When a Brazilian newspaper reported last month that President Dilma Rousseff had gone for a nighttime spin incognito around the capital on the back of an aide's Harley-Davidson, her favorable mentions soared on social media.
It was just what Rousseff needed after a bad couple of months: She had been booed at an international soccer match and at a gathering of mayors from around the country. Worse still, her popularity tanked following massive street protests against corruption, poor public services and the high cost of living.
The unexpected outburst of anger was aimed at politicians of all stripes and targeted Congress. But it also shook Rousseff's administration to the core and clouded the prospects for next year's election, when she is widely expected to run for a second four-year term.
A technocrat with a distaste for the gladhanding of politics, Rousseff quickly gathered her closest advisers, led by her 2010 campaign adviser and pollster JoIao Santana, and drew up a plan to connect more with the public through travel and the Internet, an aide said.
The president responded to the demonstrators' main demands with a five-point plan to improve public transportation, health and education services, maintain fiscal discipline and reform Brazil's political system to make it more accountable.
The president has increased the frequency of her trips around Brazil to two or three a week to inaugurate new schools, low-cost housing and infrastructure projects aimed at upgrading and expanding the overcrowded urban transit systems that sparked the first protests in June.
“A government cannot be deaf,” Rousseff, 65, told a crowd on Wednesday in a working-class suburb of Rio de Janeiro where she announced plans to build a new metro line.
Donning a hardhat and orange overalls, she visited a shipyard that is building a production and storage platform to tap Brazil's huge offshore oil reserves, praising a law she proposed - and Congress quickly passed after the protests - to use royalties to fund education and health programs.
At each stop, Rousseff starts by speaking to local radio stations, a trick borrowed from her charismatic predecessor and political mentor, Luiz Inacio Lula da Silva, who remains hugely popular almost three years after leaving office.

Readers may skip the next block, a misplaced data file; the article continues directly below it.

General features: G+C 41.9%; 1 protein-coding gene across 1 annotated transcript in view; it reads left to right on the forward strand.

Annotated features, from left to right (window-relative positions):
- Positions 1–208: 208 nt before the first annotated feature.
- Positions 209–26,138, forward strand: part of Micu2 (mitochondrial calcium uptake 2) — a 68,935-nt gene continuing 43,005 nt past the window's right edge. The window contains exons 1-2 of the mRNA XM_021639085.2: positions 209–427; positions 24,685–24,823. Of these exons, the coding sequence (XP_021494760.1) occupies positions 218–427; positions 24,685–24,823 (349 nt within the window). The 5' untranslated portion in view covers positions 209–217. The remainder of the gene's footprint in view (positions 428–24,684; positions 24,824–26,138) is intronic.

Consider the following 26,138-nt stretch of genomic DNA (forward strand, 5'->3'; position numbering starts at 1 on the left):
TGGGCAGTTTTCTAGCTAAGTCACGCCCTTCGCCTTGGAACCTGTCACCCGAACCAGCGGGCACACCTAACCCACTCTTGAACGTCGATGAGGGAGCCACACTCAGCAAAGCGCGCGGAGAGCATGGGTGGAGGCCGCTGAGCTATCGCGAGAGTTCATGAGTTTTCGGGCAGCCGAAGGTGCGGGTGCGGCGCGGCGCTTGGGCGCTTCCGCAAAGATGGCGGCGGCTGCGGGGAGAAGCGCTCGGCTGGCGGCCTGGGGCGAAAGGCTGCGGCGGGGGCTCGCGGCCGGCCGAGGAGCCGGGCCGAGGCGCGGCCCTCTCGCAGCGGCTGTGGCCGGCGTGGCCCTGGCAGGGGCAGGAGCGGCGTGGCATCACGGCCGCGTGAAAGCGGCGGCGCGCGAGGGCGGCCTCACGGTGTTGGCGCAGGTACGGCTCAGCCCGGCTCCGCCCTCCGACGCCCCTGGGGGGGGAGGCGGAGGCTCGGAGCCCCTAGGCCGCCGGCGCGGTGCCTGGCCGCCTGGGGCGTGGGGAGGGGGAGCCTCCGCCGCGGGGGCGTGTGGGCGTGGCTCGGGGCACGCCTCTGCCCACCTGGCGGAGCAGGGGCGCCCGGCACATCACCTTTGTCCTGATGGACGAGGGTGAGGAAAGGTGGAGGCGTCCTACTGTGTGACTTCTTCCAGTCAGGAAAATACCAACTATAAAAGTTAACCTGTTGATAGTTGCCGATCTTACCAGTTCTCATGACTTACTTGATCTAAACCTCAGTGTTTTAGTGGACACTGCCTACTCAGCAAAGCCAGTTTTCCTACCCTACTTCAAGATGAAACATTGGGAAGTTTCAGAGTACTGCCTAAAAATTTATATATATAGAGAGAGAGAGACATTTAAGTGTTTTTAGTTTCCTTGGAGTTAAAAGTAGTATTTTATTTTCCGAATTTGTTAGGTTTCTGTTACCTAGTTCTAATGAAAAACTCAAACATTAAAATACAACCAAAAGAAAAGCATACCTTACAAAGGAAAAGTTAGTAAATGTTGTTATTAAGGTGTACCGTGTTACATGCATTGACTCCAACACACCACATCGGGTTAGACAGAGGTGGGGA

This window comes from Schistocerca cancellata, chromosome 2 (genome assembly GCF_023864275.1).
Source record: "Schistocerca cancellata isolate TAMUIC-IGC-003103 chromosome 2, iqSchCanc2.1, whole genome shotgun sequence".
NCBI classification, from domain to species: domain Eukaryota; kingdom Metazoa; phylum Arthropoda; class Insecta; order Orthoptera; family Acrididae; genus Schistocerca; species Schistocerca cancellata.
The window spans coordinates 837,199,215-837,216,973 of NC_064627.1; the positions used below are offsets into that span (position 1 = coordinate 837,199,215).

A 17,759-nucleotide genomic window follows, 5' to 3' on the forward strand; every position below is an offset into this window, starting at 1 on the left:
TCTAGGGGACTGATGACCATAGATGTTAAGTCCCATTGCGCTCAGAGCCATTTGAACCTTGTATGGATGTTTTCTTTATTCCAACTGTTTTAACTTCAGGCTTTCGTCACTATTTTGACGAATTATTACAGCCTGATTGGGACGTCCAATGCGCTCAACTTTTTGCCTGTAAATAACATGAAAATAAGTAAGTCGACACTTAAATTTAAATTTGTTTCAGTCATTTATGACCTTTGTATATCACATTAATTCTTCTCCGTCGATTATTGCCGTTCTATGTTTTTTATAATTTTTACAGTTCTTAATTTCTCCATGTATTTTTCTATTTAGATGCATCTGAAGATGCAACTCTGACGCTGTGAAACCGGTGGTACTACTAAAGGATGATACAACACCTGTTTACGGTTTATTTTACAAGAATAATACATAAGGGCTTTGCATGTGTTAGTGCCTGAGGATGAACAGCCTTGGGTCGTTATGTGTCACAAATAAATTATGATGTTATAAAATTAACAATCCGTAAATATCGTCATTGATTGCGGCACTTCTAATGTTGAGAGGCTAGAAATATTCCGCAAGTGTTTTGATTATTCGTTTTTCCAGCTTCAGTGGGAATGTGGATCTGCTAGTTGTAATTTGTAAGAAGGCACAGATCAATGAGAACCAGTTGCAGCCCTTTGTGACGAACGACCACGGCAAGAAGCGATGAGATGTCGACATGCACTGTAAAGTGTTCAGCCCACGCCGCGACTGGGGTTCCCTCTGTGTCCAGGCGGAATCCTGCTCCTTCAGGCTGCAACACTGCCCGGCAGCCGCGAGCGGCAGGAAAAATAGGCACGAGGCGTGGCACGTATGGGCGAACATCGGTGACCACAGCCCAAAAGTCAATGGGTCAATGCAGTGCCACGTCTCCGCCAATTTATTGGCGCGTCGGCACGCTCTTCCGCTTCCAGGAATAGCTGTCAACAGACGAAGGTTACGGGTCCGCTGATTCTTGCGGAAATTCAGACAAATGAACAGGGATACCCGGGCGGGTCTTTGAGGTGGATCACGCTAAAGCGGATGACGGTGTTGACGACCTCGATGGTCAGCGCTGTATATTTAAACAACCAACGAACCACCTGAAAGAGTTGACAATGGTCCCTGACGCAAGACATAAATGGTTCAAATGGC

Santana “has told her that she has to get out there and beat the bush and expose herself to the people and explain all the good things that she has been doing,” said David Fleischer, a professor of politics at the University of Brasilia.
The results are beginning to show. Rousseff's approval rating sank from 73.7 percent before the protests to 49.3 percent in July. By last week it had climbed back to 58 percent.
The bump in the polls can partly be explained by the president's efforts to improve public services in states with a large middle class, such as Sao Paulo, Rio de Janeiro and Minas Gerais - the same states that saw the biggest protests in June.
In a nod to the power of the Internet - the protests were mostly organized on social media - Rousseff is also taking her campaign to cyberspace.
Presidential aides said the government plans to revamp its official www.brasil.gov.br website to make it more attractive and user-friendly, providing everything from tax information to a winning lottery number, not just touting government deeds.
Rousseff's Facebook page will be redesigned, and the president will take to Twitter again, having stopped after winning the 2010 election, they said.
Leader of the pack
If her poll numbers keep creeping higher, political analysts say Rousseff will kick off the election year with a comfortable level of support and as odds-on favorite among a relatively weak field of potential rivals.
In a recent poll, the number of respondents who said they would vote for Rousseff rose by 3 percentage points from July to 36.4 percent, while support for Aecio Neves, the likely candidate of the main opposition party, PSDB, held steady at 15.2 percent.
Environmentalist Marina Silva, who placed third in 2010, was the only politician to gain ground from June's protests because she was not identified with the political establishment. However, she is running out of time to register her new party, called the Sustainability Network, by Oct. 5 to be able to run for president again next year.
Cristiano Noronha, a political analyst with consulting firm Arko Advice in Brasilia, said Rousseff's opponents have failed to capitalize on the political crisis created by the street protests. Still, her reelection will hinge on what matters most, he said: economic performance.
Voters will want to see inflation and unemployment kept under control. The infrastructure concessions and oil contracts to be auctioned in coming weeks will also be crucial for the government to revive investment and confidence in Brazil's sluggish economy.
A U.S. Federal Reserve decision on Wednesday to taper off monetary stimulus, which hurts emerging economies like India and Brazil, would not help the recovery Rousseff needs, Noronha said.